One more way to generate your essay ideas is probably the most commonly taught way to do so. It is called mapping or branching. This method is great for visual learners because you are setting up a blue print of your essay on a piece of paper. How you set up the branching/mapping style is take a sheet of paper and write your topic in the center of the page. From the center separate your supporting ideas far enough apart so you can write the supporting evidence near the ideas. Using the mapping/branching method will help you figure out where the supporting evidence should go and show you how the ideas are related to one another. Aside from your outline or rough draft this will be the closest thing to a complete essay. Generating ideas is one step in how to write an essay, but even after you complete this step there is still more to take into consideration before you start typing a final draft.
The next step in your discovery process is the organization of the structure of your essay. One step you may begin on right away is arranging your ideas. Arranging your ideas will benefit the structure of your essay because you will achieve coherence. If your essay is coherent, you will develop a logical set up and a stronger composition. Your ideas in one paragraph should all function as a unit. To work this out, the ideas must relate to one another and have a transitional flow that the reader can understand. If you were to explain to a reader how to cook a grilled cheese sandwich, you wouldn’t say,” grill the bread…oh and by the way before you grill the bread, butter it first.” This will frustrate the reader and on top of that they would have to cook another grilled cheese sandwich.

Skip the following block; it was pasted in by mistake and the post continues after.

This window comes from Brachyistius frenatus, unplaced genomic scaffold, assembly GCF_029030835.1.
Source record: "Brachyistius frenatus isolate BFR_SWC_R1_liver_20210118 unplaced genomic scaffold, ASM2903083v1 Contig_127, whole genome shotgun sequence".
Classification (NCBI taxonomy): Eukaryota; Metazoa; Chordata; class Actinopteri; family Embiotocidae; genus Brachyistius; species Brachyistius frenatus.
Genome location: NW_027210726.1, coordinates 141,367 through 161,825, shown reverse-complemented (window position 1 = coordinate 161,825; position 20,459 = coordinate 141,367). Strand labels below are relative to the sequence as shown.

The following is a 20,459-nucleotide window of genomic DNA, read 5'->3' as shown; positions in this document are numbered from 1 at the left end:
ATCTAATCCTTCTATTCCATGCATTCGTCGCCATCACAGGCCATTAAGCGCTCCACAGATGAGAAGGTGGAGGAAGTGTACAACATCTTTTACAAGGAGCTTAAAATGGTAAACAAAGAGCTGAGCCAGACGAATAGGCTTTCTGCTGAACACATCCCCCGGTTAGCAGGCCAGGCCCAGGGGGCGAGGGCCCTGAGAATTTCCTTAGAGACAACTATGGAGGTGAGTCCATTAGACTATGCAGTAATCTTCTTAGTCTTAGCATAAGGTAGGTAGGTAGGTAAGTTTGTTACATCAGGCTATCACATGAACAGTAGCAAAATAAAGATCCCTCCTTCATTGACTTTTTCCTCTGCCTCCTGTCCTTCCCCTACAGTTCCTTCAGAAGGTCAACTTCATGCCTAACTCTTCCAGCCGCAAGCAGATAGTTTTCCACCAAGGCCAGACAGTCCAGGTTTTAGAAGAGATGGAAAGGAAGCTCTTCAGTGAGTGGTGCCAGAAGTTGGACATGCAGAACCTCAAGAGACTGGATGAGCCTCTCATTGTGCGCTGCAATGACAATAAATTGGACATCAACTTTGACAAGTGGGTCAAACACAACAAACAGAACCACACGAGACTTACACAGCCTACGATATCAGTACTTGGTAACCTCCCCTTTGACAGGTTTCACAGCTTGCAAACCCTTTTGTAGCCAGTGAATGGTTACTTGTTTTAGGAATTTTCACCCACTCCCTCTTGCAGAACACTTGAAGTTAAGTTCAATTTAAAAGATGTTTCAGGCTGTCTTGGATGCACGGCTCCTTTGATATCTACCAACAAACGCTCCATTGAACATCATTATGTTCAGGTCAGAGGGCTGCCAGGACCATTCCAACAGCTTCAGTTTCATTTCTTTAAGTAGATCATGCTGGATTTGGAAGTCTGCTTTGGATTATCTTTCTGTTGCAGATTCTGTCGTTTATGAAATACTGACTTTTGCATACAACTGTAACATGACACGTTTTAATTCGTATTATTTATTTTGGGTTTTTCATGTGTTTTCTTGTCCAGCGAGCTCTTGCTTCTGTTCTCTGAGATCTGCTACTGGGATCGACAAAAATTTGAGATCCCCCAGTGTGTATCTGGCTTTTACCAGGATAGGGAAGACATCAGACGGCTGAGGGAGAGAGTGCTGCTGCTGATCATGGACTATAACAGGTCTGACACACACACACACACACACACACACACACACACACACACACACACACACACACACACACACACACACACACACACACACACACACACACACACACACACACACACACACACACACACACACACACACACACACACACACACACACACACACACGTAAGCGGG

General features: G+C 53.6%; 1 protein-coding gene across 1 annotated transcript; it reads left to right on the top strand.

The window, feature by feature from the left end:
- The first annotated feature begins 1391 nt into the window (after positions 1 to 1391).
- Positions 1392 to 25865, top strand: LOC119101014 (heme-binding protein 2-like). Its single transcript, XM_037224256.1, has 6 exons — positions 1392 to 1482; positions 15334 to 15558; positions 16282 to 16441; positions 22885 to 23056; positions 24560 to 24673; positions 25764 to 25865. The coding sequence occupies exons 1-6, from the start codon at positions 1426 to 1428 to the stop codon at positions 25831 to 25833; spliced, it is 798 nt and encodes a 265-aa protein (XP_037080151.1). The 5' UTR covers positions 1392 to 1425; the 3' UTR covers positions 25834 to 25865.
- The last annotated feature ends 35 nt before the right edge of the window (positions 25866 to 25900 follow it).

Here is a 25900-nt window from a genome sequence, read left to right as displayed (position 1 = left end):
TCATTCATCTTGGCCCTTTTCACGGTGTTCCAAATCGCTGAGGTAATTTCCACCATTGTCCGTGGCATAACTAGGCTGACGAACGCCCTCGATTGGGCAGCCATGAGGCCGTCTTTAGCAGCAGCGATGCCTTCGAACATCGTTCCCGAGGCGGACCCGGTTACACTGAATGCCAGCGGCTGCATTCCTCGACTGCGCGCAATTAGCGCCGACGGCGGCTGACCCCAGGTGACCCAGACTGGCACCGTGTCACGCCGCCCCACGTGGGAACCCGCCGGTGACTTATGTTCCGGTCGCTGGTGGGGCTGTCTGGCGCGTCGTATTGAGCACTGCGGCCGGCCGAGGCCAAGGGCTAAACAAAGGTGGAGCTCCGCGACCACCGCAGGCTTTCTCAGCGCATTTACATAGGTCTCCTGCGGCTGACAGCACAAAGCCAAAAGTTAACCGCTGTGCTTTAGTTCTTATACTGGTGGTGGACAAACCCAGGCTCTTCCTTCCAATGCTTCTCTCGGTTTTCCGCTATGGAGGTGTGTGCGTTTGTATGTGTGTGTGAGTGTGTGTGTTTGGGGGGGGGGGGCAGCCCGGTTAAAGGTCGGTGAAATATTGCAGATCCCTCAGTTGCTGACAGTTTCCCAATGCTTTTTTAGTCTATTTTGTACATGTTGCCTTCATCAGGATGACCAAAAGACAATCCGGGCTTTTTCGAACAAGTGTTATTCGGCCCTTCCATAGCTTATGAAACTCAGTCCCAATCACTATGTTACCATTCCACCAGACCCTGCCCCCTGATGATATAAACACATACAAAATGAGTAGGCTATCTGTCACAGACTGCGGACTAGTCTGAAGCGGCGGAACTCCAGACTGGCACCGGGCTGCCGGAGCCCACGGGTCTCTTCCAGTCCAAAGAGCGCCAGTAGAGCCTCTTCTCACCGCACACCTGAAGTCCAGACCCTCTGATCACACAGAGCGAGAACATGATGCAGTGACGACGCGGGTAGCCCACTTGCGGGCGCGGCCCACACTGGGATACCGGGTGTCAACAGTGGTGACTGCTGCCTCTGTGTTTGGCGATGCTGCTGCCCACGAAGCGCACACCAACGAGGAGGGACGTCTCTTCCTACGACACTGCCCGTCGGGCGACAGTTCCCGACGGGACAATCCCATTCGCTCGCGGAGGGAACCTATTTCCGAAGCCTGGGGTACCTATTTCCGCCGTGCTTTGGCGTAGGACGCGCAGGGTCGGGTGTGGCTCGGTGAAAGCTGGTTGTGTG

To take the transitional flow to a higher level, an important rule in an essay is to have time order. This is basically chronological order. This works best in all essays but, most importantly in narrative essays because in order to tell a story, it is best to recall your story in the series of events that happened in order. Chronological order is also important in an expository essay because if there is a case where in order to know one idea, you must know the other, then the initial ideas would have to come first. For example, we’ll get into chemistry again; if you were writing an expository essay on polymers and how their structure affects their texture, you would talk about what makes up polymers first before you begin to talk about their texture as a result of their structure. By using time order you make your essay readable and you progress the reader to your thoughts which can ultimately benefit if you are trying to have them stay on your side of an opinion.